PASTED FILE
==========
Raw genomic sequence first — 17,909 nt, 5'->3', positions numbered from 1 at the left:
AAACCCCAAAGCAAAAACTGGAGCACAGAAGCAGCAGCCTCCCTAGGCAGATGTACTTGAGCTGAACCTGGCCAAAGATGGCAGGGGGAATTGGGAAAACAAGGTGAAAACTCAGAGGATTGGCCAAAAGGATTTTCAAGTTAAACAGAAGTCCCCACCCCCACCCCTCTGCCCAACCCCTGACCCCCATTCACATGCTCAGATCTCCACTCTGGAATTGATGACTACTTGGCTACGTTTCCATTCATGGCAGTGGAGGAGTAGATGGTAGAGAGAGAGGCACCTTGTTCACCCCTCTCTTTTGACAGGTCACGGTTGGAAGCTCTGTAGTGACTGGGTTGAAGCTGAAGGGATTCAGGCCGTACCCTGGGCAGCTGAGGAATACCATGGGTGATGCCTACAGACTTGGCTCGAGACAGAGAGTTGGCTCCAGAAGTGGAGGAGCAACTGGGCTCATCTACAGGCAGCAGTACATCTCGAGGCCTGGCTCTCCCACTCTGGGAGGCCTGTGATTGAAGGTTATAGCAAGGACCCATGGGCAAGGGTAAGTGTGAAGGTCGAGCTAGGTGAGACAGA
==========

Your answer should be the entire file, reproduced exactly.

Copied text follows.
Raw genomic sequence first — 17,909 nt, 5'->3', positions numbered from 1 at the left:
AAACCCCAAAGCAAAAACTGGAGCACAGAAGCAGCAGCCTCCCTAGGCAGATGTACTTGAGCTGAACCTGGCCAAAGATGGCAGGGGGAATTGGGAAAACAAGGTGAAAACTCAGAGGATTGGCCAAAAGGATTTTCAAGTTAAACAGAAGTCCCCACCCCCACCCCTCTGCCCAACCCCTGACCCCCATTCACATGCTCAGATCTCCACTCTGGAATTGATGACTACTTGGCTACGTTTCCATTCATGGCAGTGGAGGAGTAGATGGTAGAGAGAGAGGCACCTTGTTCACCCCTCTCTTTTGACAGGTCACGGTTGGAAGCTCTGTAGTGACTGGGTTGAAGCTGAAGGGATTCAGGCCGTACCCTGGGCAGCTGAGGAATACCATGGGTGATGCCTACAGACTTGGCTCGAGACAGAGAGTTGGCTCCAGAAGTGGAGGAGCAACTGGGCTCATCTACAGGCAGCAGTACATCTCGAGGCCTGGCTCTCCCACTCTGGGAGGCCTGTGATTGAAGGTTATAGCAAGGACCCATGGGCAAGGGTAAGTGTGAAGGTCGAGCTAGGTGAGACAGA